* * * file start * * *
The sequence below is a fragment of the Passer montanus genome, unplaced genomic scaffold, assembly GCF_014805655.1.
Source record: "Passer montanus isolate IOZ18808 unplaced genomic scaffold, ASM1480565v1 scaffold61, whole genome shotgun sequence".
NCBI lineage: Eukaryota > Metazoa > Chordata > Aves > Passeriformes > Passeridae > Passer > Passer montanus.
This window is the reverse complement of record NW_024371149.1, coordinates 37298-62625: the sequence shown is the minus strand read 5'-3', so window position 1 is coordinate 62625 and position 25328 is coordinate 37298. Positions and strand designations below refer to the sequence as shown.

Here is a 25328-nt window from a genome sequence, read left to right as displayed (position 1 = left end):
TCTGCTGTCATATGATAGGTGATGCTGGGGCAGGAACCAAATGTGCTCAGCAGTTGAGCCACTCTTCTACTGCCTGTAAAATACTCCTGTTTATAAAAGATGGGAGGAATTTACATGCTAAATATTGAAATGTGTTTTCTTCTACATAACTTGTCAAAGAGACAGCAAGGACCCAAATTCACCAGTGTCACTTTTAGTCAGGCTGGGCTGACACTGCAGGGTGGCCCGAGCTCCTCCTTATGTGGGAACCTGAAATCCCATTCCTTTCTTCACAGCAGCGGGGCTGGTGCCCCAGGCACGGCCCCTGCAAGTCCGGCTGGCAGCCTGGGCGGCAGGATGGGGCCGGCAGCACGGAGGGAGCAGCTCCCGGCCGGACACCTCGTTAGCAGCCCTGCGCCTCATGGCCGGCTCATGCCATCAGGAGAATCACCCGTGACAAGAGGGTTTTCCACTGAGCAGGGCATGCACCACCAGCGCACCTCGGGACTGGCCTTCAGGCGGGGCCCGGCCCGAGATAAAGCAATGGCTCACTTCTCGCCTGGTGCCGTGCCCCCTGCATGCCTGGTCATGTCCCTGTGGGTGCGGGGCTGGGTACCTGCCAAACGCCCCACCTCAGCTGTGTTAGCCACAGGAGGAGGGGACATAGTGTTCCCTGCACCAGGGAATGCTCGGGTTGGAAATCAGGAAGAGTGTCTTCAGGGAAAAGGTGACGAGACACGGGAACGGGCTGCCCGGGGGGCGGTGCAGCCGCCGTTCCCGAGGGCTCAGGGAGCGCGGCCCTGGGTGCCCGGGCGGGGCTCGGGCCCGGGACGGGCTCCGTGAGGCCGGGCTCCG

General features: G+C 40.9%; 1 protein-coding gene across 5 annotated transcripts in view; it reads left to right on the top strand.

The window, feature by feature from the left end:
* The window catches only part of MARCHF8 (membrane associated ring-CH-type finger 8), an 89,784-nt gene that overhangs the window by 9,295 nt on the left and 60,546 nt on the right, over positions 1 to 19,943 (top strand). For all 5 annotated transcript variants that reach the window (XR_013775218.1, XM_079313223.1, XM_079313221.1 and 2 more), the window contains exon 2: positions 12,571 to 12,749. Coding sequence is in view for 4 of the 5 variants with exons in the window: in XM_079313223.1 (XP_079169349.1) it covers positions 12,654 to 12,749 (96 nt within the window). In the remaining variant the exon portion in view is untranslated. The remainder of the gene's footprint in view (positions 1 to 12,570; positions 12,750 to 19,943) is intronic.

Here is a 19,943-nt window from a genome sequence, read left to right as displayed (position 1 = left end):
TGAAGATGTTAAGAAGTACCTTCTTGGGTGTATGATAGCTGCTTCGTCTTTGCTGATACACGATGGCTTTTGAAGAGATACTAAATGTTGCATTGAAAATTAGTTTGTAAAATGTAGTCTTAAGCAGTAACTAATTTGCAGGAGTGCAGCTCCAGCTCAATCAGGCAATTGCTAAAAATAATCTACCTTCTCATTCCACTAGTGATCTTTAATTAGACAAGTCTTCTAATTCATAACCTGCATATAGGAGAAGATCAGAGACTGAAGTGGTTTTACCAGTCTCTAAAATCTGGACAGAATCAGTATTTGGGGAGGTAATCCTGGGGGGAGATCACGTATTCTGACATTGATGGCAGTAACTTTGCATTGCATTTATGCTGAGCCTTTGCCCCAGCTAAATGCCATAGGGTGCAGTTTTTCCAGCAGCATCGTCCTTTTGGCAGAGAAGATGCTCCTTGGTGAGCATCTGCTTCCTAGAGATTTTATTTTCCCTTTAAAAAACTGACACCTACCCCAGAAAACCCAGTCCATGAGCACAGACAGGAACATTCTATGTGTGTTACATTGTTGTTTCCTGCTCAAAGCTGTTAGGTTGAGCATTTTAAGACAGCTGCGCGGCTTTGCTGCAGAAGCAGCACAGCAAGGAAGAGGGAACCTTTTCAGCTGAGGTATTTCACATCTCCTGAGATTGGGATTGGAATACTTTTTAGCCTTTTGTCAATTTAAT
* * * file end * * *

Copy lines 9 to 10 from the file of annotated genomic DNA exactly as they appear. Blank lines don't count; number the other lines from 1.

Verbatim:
* The window catches only part of MARCHF8 (membrane associated ring-CH-type finger 8), an 89,784-nt gene that overhangs the window by 9,295 nt on the left and 60,546 nt on the right, over positions 1 to 19,943 (top strand). For all 5 annotated transcript variants that reach the window (XR_013775218.1, XM_079313223.1, XM_079313221.1 and 2 more), the window contains exon 2: positions 12,571 to 12,749. Coding sequence is in view for 4 of the 5 variants with exons in the window: in XM_079313223.1 (XP_079169349.1) it covers positions 12,654 to 12,749 (96 nt within the window). In the remaining variant the exon portion in view is untranslated. The remainder of the gene's footprint in view (positions 1 to 12,570; positions 12,750 to 19,943) is intronic.

Here is a 19,943-nt window from a genome sequence, read left to right as displayed (position 1 = left end):